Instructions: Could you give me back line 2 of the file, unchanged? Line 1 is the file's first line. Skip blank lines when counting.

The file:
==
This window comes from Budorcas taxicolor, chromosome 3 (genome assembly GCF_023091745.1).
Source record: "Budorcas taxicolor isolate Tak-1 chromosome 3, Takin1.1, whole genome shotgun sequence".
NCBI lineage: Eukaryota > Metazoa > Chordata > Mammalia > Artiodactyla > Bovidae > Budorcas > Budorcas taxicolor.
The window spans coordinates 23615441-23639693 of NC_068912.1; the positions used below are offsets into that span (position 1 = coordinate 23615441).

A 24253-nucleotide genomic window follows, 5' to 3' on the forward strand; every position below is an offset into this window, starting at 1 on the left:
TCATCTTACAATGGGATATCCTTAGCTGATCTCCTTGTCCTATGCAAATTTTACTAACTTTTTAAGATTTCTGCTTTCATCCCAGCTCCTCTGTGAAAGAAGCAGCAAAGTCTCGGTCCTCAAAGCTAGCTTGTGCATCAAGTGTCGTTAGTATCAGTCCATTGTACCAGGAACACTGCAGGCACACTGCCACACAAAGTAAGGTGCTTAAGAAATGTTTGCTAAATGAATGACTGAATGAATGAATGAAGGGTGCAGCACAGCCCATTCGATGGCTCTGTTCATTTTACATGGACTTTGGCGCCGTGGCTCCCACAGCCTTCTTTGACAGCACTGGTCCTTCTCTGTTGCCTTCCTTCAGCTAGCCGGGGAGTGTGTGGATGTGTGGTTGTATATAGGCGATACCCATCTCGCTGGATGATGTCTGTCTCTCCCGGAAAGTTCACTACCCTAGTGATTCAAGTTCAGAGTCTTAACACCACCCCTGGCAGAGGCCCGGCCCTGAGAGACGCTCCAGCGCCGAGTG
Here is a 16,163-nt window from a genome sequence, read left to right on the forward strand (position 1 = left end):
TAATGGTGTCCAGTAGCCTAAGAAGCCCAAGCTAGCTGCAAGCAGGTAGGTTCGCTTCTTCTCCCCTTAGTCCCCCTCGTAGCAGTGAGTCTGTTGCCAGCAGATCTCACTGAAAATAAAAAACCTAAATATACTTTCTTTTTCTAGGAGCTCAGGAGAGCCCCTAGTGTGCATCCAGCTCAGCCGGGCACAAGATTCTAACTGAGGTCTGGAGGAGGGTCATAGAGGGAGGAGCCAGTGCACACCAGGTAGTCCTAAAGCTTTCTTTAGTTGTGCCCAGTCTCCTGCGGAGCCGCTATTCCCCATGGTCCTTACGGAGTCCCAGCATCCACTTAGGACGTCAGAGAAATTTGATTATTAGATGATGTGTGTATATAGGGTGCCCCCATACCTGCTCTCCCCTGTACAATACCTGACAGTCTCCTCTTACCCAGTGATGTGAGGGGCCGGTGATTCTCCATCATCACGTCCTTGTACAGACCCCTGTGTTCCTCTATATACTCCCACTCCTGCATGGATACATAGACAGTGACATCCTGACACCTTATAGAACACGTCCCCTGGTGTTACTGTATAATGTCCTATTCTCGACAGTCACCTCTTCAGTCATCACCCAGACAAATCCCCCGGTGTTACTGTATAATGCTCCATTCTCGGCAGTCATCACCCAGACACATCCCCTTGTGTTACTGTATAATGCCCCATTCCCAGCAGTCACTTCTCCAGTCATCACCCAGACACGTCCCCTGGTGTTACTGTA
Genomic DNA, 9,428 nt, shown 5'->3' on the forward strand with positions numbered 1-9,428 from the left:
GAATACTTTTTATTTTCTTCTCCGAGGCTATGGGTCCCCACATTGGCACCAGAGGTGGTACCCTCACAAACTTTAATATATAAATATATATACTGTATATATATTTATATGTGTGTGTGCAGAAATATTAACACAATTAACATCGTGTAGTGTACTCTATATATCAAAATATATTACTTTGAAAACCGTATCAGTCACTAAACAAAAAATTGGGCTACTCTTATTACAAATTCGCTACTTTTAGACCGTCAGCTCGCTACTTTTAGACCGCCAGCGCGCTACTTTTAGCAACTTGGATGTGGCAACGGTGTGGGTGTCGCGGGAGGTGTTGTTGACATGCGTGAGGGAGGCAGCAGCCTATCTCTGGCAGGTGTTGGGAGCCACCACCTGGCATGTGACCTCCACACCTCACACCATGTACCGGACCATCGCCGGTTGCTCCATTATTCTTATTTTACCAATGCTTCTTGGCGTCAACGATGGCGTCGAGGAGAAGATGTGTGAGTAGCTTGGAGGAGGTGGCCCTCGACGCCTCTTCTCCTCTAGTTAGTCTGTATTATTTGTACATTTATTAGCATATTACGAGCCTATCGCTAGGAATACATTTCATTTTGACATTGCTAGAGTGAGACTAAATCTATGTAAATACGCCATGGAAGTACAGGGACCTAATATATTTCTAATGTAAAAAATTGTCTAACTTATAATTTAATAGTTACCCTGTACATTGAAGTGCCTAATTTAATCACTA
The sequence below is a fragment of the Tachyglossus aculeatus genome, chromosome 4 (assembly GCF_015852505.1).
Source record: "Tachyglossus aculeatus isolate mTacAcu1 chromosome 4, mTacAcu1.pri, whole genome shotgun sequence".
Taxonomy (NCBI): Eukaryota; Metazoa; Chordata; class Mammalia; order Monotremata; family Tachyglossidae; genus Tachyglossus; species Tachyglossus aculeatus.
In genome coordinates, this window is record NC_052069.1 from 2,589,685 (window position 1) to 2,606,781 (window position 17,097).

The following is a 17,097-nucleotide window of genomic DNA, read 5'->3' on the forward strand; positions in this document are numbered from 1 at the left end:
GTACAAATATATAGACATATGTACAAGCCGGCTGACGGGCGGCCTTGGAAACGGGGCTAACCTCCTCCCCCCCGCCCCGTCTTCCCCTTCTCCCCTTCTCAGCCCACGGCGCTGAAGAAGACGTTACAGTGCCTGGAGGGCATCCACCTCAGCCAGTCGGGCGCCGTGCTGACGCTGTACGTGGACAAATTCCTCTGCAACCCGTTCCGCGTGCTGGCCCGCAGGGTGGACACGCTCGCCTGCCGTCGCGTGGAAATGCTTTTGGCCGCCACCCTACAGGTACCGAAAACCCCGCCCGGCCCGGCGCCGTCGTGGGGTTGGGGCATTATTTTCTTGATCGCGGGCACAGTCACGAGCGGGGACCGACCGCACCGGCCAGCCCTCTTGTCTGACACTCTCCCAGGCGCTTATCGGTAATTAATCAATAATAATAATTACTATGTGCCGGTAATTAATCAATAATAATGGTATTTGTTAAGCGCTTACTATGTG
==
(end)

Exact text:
Source record: "Budorcas taxicolor isolate Tak-1 chromosome 3, Takin1.1, whole genome shotgun sequence".